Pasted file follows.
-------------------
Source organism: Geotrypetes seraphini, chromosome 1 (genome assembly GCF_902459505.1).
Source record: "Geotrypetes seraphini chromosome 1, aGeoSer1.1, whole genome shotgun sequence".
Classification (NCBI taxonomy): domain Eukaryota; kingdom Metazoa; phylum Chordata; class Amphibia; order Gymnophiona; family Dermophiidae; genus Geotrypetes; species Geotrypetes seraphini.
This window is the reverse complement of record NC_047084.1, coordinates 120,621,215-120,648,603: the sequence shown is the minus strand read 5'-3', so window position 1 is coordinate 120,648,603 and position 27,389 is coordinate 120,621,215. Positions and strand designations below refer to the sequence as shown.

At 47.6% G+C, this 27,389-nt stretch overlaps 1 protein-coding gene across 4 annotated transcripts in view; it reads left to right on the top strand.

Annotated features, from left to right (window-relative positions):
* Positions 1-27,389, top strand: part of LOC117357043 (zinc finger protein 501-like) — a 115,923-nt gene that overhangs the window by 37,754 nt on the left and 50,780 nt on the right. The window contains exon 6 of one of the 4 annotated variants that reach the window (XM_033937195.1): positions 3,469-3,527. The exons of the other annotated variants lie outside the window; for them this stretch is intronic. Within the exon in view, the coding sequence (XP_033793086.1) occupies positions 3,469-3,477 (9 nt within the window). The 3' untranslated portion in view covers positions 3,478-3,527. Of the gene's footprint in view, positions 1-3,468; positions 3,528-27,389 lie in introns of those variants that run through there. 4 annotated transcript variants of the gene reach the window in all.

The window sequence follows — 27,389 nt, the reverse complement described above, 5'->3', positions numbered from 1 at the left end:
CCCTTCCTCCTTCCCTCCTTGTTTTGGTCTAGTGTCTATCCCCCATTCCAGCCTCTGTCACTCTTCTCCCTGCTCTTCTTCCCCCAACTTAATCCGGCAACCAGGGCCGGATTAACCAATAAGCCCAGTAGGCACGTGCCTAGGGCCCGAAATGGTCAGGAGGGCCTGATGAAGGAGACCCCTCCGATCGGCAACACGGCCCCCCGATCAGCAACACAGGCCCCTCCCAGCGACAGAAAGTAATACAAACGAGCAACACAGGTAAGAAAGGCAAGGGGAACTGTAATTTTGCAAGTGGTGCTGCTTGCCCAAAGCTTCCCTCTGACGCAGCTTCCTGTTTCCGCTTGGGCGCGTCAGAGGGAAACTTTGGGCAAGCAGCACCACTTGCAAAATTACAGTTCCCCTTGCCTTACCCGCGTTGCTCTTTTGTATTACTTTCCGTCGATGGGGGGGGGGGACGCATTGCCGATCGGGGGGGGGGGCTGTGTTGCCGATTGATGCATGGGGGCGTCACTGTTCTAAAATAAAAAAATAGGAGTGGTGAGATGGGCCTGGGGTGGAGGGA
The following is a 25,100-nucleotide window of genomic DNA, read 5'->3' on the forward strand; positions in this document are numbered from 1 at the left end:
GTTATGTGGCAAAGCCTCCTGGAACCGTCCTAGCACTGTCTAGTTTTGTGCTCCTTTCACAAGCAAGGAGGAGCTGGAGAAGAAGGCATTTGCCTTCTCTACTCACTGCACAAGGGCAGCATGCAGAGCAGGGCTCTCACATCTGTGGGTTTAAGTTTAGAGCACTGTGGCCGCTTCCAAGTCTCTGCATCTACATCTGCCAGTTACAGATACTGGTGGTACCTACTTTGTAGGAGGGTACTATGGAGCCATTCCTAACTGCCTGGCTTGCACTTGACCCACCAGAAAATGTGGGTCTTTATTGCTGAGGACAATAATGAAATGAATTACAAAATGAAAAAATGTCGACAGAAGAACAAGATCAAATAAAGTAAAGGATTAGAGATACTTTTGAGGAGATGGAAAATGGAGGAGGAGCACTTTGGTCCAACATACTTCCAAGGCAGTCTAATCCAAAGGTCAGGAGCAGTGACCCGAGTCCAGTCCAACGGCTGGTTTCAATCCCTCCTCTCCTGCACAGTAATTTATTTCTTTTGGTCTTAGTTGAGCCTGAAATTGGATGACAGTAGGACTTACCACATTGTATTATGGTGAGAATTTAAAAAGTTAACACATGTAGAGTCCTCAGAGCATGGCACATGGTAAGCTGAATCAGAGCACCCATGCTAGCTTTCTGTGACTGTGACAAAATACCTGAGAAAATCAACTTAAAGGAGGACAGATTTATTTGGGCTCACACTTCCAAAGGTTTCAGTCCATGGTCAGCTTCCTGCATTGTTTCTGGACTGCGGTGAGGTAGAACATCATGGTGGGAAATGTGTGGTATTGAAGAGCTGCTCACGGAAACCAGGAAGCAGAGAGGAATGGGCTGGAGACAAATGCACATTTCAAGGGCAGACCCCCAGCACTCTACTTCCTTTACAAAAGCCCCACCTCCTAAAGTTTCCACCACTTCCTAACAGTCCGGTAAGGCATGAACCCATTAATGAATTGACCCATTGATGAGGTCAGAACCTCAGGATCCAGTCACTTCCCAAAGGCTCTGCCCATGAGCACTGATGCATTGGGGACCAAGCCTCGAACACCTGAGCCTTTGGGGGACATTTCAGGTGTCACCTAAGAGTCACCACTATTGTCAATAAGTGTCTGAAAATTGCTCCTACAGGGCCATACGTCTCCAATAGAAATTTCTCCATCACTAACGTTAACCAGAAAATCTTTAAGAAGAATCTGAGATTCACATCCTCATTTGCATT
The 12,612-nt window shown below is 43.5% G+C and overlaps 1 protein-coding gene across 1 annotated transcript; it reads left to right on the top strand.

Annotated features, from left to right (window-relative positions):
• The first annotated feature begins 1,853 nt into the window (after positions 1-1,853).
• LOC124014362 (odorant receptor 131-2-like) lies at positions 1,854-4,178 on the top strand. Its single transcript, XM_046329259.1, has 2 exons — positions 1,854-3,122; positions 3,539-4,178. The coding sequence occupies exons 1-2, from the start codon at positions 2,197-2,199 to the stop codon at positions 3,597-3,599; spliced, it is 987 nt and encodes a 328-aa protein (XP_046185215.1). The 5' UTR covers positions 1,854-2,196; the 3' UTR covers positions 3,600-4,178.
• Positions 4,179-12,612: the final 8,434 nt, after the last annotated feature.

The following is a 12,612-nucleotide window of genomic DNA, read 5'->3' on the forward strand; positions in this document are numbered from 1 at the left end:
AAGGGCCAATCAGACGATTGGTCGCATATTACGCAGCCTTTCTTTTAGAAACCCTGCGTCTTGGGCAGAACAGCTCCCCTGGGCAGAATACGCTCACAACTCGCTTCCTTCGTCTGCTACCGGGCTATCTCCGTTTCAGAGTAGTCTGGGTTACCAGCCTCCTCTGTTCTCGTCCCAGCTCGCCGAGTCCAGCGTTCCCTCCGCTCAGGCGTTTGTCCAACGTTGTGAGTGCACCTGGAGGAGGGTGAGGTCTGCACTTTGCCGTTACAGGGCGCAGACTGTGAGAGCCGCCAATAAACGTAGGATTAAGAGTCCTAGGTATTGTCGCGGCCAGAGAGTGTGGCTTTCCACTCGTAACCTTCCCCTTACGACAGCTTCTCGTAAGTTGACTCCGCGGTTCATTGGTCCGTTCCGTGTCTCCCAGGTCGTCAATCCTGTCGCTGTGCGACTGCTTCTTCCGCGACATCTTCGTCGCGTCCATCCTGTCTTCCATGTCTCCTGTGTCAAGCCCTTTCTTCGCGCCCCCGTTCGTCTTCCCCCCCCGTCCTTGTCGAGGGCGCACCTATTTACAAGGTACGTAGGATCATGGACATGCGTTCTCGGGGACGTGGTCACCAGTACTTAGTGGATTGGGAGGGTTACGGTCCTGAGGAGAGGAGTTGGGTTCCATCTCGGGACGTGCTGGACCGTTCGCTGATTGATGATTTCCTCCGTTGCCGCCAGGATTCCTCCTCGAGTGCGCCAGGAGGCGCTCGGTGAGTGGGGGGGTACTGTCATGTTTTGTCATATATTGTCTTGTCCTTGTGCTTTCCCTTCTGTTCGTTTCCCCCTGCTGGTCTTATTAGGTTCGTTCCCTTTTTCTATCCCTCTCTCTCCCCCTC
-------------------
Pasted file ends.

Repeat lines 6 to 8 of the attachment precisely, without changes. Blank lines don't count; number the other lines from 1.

Annotated features, from left to right (window-relative positions):
* Positions 1-27,389, top strand: part of LOC117357043 (zinc finger protein 501-like) — a 115,923-nt gene that overhangs the window by 37,754 nt on the left and 50,780 nt on the right. The window contains exon 6 of one of the 4 annotated variants that reach the window (XM_033937195.1): positions 3,469-3,527. The exons of the other annotated variants lie outside the window; for them this stretch is intronic. Within the exon in view, the coding sequence (XP_033793086.1) occupies positions 3,469-3,477 (9 nt within the window). The 3' untranslated portion in view covers positions 3,478-3,527. Of the gene's footprint in view, positions 1-3,468; positions 3,528-27,389 lie in introns of those variants that run through there. 4 annotated transcript variants of the gene reach the window in all.

The window sequence follows — 27,389 nt, the reverse complement described above, 5'->3', positions numbered from 1 at the left end: